Compression Stocking Help Reduce Blood Volumes in Leg Veins
This study was designed to explore venous deformation of the lower extremities and the changes in venous hemodynamics in supine position before and after wearing graduated elastic stockings in patients awaiting total knee arthroplasty (TKA).
The leg veins of 21 elderly patients awaiting TKA were imaged in the supine position with and without knee-length graduated compression stockings (GCS) according to a fixed protocol. Measured parameters including the lateromedial (LM) diameter, anteroposterior (AP) diameter, and cross-sectional area (CSA) of the great saphenous vein (GSV), gastrocnemius vein (GV), soleus vein (SV), posterior tibial vein (PTV), fibular vein (FV), and anterior tibial vein (ATV). In addition, the mean and maximum velocities of the popliteal vein (PV) and superficial femoral vein (FSV) were measured.
GCS-related compression was observed for all the measured veins. Maximal reduction was observed for the GV and SV, whereas the GSV exhibited the lowest degree of GCS-related compression. The mean cross-sectional area reduction values associated with GCS were 33.1 ± 41.2 % for the GSV, 94.8 ± 11.1 % for the GV, and 85.6 ± 20.3 % for the SV, while the mean reduction of anteroposterior diameter was 18.1 ± 34.5 % for the GSV, 89.0 ± 22.5 % for the GV, and 72.9 ± 35.1 % for the SV, and the mean reduction of the lateromedial diameter was 25.9 ± 36.4 % for the GSV, 89.6 ± 19.6 % for the GV, 78.2 ± 28.3 % for the SV. No significant GCS-related changes in blood velocity in the superficial femoral veins or popliteal veins were detected.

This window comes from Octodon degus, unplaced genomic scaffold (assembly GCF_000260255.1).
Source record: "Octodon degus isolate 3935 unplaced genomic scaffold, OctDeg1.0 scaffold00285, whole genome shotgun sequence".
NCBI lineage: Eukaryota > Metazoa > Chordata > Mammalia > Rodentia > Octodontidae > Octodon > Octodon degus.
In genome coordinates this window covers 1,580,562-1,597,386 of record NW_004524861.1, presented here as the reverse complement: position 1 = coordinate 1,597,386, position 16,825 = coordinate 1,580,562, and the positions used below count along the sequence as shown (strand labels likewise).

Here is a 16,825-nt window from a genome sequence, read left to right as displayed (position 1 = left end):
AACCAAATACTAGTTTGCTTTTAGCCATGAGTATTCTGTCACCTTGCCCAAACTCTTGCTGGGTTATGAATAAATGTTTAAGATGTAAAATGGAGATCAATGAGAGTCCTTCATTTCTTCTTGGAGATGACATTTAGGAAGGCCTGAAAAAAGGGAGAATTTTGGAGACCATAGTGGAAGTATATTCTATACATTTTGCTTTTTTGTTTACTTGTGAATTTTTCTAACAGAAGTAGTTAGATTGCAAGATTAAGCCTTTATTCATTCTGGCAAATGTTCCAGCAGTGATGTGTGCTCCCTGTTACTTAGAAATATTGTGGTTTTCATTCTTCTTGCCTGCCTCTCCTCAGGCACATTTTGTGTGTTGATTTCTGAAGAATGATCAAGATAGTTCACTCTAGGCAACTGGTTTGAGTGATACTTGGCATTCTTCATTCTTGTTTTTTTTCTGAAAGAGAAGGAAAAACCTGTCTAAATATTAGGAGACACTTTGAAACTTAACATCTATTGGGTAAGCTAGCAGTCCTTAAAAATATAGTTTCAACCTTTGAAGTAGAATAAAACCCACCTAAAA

For elderly patients awaiting TKA, knee-length GCS can significantly reduce calf vein dilation while at rest in the supine position, with the greatest reductions being observed for the soleus and gastrocnemius veins. These data might help provide a theoretical basis for the GCS in reducing incidence of deep vein thrombosis in patients undergoing TKA.Keywords: Graduated compression stockings, Vein diameter, Blood velocity, Venous thrombosis, Thromboprophylaxis